This article originally appeared in Toronto Star
As debate over Canada’s role in the latest Iraq war rages, Ottawa is quietly being drawn into a second, more dangerous, conflict.
That second war is in Ukraine. The U.S. and Britain are sending military advisers there to help Ukraine’s embattled central government fight Moscow-backed secessionists. Defence Minister Jason Kenney says Canada might do the same.
Kenney told both Global News and the CBC that any Canadian soldiers in Ukraine would stay far away from the fighting.
This, of course, is the same assurance that the government gave last fall when it dispatched 69 commandos to advise Kurdish troops in Iraq. As it turned out, those advisers did end up under fire on the front lines.
For Canada, there are two big differences between the war against Islamic State militants in Iraq and the war in Ukraine.
The first is that the Ukrainian conflict is more serious. It has reopened Cold War fissures between the world’s preeminent nuclear powers.
Both the United States and Russia say they don’t want to go to war against one another over Ukraine. But events are pushing both in that direction.
Washington has gradually ramped up its non-lethal military aid to Ukraine. The Ukrainians also want weapons and U.S. President Barack Obama says he may oblige.
Obama has already agreed to send a battalion of soldiers next month to western Ukraine to train government forces. On Tuesday, British Prime Minister David Cameron said he’d send up to 75 military advisers.
Last fall, roughly 1,300 NATO troops carried out a joint exercise with the Ukrainian army in the country’s west.
Russian President Vladimir Putin, meanwhile, continues to provide military aid — and troops — to rebels in eastern Ukraine, even as he insists he is not.
The possibility of a collision between Russian and Western forces cannot be ruled out.
The second big difference is that, so far at least, all three major Canadian political parties have taken the same position on Ukraine.
The Liberals and New Democrats oppose Prime Minister Stephen Harper’s decision to join the war against the Islamic State. NDP Leader Tom Mulcair has argued forcefully that the current Iraq war is not Canada’s battle.
But neither Mulcair nor any other opposition MP has said that about Ukraine. Indeed, the opposition’s only criticism to date is that the government hasn’t been tough enough in its dealings with Russia.
In the Commons, MPs compete with one another to see who can be most pro-Kyiv.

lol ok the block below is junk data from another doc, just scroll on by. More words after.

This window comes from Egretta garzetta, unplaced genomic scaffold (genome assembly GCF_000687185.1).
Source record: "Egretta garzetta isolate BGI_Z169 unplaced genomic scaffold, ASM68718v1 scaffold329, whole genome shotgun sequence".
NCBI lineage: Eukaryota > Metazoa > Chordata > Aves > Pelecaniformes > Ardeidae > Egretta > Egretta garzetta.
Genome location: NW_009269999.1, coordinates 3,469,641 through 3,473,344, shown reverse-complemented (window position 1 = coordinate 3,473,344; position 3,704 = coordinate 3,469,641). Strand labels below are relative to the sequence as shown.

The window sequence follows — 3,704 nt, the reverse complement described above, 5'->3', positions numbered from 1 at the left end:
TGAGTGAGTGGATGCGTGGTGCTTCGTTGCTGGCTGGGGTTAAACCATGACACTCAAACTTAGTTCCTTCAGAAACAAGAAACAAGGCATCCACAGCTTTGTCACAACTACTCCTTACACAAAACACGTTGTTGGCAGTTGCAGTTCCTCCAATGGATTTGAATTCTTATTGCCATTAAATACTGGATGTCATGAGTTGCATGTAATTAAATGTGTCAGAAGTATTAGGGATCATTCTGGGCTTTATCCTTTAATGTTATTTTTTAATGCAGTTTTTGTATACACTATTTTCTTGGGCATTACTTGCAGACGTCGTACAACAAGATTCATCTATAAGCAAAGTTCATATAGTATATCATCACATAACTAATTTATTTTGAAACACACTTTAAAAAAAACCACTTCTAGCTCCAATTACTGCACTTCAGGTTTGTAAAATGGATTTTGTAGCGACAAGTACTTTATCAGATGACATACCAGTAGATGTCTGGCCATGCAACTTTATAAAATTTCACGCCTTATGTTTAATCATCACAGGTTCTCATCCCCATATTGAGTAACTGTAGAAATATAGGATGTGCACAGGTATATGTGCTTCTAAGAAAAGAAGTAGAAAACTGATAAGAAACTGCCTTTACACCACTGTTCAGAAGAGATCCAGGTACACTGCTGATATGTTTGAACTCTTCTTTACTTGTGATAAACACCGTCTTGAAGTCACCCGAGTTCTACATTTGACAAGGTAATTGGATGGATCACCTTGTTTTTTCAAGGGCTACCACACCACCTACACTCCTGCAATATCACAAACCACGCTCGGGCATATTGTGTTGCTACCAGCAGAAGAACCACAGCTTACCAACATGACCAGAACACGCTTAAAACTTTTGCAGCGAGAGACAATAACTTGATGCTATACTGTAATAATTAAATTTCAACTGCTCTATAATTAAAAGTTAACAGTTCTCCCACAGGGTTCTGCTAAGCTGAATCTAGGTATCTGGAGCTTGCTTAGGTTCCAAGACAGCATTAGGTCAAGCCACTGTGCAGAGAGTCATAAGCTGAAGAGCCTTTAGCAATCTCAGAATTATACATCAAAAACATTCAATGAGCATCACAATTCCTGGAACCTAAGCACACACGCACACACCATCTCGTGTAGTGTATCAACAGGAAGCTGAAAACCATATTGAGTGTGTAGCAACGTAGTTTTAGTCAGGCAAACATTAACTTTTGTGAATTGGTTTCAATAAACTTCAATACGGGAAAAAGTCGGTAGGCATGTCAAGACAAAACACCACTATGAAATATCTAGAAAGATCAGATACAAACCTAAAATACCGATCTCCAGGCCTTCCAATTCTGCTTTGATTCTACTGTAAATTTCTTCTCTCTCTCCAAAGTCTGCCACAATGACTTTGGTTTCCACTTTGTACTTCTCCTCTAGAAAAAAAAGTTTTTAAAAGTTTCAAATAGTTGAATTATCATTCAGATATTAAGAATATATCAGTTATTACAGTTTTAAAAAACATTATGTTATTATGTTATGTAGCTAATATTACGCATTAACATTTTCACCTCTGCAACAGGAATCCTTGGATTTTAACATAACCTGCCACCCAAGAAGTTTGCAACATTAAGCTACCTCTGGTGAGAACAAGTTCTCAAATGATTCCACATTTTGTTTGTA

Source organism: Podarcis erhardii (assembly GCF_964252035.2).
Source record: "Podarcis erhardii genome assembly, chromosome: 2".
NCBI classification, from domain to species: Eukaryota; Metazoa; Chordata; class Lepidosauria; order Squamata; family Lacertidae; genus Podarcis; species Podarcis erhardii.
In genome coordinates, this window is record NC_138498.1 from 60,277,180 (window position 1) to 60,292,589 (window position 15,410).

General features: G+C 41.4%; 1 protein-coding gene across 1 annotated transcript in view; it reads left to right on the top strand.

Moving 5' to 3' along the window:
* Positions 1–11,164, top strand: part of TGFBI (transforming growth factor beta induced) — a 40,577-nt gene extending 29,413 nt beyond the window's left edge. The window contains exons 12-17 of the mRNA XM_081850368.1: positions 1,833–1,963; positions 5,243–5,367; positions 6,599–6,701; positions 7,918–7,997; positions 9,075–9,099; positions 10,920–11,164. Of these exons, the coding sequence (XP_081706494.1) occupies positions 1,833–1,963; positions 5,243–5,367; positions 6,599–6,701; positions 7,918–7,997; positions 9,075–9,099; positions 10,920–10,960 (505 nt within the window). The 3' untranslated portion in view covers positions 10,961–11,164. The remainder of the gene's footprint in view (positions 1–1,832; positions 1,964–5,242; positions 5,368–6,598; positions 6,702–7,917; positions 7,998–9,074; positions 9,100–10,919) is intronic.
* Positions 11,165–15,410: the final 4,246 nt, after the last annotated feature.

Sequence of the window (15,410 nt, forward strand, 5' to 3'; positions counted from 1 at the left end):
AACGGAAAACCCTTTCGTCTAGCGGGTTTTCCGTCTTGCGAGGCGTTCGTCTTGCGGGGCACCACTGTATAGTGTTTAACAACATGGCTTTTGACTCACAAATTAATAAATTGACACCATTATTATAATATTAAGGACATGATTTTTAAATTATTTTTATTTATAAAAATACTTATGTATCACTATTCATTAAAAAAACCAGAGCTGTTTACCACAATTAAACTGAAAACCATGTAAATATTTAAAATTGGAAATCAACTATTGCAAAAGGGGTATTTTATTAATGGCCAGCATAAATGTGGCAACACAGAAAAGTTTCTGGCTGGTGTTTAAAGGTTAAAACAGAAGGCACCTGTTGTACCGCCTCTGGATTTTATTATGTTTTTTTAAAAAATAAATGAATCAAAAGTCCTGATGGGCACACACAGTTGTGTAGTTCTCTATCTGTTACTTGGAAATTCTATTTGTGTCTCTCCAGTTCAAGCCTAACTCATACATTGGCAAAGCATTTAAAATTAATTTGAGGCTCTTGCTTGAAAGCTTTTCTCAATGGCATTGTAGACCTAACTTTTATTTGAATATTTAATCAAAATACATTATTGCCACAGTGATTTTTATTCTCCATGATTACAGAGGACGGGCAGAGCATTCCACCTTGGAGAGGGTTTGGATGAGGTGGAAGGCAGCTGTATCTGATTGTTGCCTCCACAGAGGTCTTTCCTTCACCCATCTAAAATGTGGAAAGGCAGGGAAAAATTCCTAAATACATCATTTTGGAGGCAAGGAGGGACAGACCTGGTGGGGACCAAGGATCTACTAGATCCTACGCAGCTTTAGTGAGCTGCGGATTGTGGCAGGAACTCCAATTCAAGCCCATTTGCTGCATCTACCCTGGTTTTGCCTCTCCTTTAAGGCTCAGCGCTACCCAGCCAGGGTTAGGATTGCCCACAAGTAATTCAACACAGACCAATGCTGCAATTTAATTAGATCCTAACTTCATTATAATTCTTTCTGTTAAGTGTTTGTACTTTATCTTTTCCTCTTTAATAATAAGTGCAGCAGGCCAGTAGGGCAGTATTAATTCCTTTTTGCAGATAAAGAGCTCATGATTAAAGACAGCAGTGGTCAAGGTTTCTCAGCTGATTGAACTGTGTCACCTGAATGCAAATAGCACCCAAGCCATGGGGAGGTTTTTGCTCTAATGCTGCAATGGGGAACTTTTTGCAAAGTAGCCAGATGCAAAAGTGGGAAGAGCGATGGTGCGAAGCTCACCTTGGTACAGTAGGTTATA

In part, this is standard political pandering. Ukrainian-Canadians constitute a significant and vocal voting bloc.
But in part, the Ukrainian crisis seems to fit a familiar template. In an uncertain world, it is almost reassuring to be transported back to a Cold War time when Russia was bad, we were good and our job was to stand up to bullies.
In fact, there is nothing simple about this.
Ukraine has a long proud history as a nation but only a short one as a modern independent state.
In the 17th and 18th centuries, it was divided among Poland, Russia and Austro-Hungary. Following the Hitler-Stalin pact of 1939, it was reassembled and absorbed completely into the Soviet Union.
During the 1930s, it suffered under Soviet rule. During World War II, it suffered under German occupation. Since becoming independent in 1991, it has had more than its share of corrupt politicians.
But Ukraine’s real curse is geography. Save for a brief period in the 1990s, Moscow has never been willing to abandon its influence over eastern Ukraine, an area it sees as strategically crucial to Russia’s very existence.
It is within this history that Putin’s actions must be understood. He may be a thug. He is almost certainly a gangster. But in his hard-nosed approach to Ukraine, he is classically Russian.
Economic sanctions have weakened neither him nor his popularity. Western leaders, including Obama, understand the danger of escalating this conflict by sending weapons and military advisers into Ukraine. But they don’t seem to know what else to do. They are hoping that this time Putin will blink.
What if he doesn’t? Does the U.S. know how far it is willing to go? Does Canada?